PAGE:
The pollen spectra from all three groups of samples (suspect’s clothing, comparison samples, jogging shorts from the murdered woman) were consistent and revealed that the only way so much pine pollen and fern spores could have become trapped in the clothing was that both the victim and suspect must have struggled on the ground in the wooded pine forest where there was only one local area an understory covering of fern plants. Because pine trees are not native to New Zealand and are used as ornamentals in parks and grown for its timber, there was only one local area near the park where both pine trees and ferns grow together. Thus, the pollen evidence did not prove the suspect was guilty, but it did show he had been in the same wooded area where the crime scene occurred; an area he denied he had ever visited (Mildenhall 1992). As with all types of forensic trace evidence, it is essential to keep accurate records and photographs of how and where each comparison sample was collected, ensure that complete records of the chain of custody are maintained, and provide detailed information related to the method of analysis and the steps taken to provide for security of the samples when not being directly examined. When doubt can be raised about the possible contamination of a forensic pollen sample at any point between the time of collection and the time of final analysis, then that sample is compromised as evidence, even if it might clearly establish a link between a suspect and a crime.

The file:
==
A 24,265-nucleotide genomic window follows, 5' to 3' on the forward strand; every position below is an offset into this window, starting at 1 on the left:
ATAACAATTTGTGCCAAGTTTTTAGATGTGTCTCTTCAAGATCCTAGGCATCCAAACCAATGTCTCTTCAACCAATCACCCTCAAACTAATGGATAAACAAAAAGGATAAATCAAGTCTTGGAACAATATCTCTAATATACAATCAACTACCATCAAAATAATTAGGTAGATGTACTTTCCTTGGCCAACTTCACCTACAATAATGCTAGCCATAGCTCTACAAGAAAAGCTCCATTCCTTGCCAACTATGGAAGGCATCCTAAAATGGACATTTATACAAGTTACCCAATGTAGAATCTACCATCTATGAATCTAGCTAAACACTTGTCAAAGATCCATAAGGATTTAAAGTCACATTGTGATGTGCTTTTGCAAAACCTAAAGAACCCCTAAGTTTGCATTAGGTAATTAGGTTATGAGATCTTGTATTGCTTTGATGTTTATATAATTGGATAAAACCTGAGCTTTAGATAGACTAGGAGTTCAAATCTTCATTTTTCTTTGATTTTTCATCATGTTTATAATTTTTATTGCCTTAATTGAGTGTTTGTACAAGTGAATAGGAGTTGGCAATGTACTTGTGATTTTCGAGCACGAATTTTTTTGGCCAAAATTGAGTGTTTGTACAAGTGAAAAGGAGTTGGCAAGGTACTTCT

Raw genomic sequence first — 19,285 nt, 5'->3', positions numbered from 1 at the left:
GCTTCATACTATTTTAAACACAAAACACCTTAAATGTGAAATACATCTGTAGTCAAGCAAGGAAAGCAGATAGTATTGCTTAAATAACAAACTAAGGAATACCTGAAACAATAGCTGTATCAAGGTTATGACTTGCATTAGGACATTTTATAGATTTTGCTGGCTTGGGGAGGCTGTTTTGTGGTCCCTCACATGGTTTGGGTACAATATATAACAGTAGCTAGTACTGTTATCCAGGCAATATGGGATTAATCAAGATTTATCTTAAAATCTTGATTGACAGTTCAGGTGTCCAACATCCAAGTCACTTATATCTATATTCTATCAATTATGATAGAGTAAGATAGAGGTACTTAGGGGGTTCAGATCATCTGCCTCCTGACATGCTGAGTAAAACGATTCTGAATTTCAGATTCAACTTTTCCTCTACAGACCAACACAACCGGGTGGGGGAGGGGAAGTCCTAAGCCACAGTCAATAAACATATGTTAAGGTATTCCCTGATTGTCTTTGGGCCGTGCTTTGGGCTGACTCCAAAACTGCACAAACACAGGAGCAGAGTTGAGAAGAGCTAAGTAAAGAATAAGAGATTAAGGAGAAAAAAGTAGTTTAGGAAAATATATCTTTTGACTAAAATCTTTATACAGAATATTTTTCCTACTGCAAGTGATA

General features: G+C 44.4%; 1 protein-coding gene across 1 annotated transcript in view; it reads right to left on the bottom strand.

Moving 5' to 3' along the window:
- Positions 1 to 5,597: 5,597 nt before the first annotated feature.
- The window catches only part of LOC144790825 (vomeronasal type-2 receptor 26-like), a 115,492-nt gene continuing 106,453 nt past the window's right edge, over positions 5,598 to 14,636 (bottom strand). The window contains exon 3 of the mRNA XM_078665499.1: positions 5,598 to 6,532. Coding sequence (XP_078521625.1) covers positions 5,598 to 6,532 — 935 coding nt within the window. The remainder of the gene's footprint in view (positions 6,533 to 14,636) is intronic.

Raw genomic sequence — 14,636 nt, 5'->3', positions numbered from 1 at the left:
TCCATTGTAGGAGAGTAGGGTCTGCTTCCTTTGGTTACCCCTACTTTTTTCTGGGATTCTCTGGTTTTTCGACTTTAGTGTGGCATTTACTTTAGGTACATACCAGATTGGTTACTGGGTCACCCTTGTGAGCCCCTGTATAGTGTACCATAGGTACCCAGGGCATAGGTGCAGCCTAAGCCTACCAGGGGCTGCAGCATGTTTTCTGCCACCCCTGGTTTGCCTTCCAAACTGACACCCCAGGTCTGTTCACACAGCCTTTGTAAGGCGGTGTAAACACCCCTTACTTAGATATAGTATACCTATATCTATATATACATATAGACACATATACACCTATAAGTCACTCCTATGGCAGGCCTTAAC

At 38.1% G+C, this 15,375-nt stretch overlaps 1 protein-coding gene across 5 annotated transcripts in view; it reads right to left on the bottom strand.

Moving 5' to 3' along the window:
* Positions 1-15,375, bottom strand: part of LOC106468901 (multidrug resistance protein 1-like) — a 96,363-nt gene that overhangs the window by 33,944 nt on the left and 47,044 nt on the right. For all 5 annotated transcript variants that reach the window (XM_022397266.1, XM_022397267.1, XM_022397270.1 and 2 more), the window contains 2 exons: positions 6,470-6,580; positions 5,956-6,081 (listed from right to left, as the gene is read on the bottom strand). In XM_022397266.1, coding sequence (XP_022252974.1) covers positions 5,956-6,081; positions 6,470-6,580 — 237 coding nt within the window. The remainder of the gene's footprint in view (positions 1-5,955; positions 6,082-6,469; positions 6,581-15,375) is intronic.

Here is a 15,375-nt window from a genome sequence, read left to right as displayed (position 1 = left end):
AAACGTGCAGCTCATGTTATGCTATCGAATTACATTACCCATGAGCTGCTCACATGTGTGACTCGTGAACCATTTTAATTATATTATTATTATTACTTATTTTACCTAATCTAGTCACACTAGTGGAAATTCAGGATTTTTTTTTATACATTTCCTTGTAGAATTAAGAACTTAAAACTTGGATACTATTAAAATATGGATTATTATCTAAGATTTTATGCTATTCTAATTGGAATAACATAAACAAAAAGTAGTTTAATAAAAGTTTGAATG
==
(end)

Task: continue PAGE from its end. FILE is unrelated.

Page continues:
Once all control samples have been collected, they should be stored in airtight, contamination proof containers that are clearly marked. Because comparative reference samples might contain moisture, which could encourage the growth of microbes, a microbe-killing solution, such as alcohol, needs to be added to each sample. Another alternative, which is effective, is to place samples in cold storage at or below 0 C, which will retard the growth of most microbes and will not damage the pollen or spores in the sample (Holloway 1989).